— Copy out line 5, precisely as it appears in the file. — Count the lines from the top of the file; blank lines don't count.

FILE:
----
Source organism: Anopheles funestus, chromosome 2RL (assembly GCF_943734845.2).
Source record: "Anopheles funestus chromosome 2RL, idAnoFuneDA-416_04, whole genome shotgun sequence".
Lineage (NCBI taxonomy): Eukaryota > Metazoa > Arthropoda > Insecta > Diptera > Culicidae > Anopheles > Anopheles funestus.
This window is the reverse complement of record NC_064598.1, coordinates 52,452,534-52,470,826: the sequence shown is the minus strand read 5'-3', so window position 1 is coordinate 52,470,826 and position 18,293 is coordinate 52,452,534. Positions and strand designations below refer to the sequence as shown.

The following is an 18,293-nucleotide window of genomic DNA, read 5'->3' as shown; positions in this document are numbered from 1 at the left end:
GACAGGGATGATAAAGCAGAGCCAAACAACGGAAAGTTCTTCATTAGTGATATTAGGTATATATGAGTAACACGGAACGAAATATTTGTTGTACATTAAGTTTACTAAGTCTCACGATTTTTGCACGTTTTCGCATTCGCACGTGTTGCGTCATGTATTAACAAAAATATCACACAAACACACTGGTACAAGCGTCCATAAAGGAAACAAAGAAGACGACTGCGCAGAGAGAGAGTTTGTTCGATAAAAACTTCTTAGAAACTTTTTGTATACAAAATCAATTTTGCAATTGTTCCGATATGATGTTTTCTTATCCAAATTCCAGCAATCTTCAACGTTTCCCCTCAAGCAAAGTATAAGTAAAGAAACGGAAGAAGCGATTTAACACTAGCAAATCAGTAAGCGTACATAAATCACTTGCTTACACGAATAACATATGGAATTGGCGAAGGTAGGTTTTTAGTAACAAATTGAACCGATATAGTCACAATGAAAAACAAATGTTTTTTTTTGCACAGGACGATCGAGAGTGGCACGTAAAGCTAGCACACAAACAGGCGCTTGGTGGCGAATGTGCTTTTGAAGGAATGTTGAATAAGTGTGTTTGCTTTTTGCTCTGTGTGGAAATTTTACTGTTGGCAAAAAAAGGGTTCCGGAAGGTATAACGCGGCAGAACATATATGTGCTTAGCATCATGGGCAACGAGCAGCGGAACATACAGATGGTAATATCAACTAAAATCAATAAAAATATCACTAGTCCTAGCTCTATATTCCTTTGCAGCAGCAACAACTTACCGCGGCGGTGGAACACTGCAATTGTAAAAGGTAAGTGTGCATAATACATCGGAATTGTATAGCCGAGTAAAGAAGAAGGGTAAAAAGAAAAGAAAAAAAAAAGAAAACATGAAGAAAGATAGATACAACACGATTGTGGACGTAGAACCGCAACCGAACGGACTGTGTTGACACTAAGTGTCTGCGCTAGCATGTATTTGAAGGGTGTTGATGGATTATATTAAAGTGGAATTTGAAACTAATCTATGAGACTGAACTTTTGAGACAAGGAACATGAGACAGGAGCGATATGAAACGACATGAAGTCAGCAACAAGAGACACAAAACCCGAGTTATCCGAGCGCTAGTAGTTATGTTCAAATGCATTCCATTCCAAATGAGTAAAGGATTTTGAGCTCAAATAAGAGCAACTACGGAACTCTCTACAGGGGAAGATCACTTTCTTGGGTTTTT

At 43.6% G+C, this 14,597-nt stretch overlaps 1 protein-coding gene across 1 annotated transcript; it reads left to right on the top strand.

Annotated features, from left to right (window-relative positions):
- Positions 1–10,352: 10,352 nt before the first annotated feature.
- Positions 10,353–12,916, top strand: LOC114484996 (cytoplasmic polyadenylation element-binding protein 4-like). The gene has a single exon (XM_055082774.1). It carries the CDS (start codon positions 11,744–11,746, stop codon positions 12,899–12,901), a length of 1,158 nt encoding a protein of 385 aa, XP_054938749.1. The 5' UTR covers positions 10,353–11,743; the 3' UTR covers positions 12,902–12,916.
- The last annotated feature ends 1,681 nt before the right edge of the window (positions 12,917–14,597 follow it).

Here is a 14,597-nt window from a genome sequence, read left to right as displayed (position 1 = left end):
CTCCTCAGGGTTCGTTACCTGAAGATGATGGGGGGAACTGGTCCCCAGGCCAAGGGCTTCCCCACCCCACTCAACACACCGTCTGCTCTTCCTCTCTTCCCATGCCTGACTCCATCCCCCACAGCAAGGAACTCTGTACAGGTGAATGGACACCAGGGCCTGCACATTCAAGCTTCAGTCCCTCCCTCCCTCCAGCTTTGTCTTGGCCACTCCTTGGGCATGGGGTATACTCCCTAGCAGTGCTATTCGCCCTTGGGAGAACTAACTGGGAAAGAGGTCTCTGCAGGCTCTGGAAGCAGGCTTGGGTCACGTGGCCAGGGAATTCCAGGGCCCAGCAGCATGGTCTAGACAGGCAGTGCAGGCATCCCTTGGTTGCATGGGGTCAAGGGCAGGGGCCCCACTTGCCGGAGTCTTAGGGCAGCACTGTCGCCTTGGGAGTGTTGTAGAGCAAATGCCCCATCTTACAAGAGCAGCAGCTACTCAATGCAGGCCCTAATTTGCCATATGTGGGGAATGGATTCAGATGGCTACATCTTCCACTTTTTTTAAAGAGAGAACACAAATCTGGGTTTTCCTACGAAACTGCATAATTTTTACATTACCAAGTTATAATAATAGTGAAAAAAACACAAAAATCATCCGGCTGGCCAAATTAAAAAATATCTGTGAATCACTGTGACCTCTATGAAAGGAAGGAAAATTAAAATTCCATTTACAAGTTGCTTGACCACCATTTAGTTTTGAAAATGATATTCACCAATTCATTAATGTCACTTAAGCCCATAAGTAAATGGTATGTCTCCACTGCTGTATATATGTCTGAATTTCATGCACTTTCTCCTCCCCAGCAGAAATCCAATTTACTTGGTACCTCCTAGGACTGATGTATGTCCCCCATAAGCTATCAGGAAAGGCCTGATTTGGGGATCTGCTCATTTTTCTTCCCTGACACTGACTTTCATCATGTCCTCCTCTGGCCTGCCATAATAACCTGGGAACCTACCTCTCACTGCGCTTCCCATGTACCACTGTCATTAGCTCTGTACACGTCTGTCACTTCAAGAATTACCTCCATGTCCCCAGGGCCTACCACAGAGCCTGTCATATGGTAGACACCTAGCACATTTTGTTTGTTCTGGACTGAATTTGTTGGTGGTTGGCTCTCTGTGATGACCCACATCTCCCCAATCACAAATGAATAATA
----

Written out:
The following is an 18,293-nucleotide window of genomic DNA, read 5'->3' as shown; positions in this document are numbered from 1 at the left end: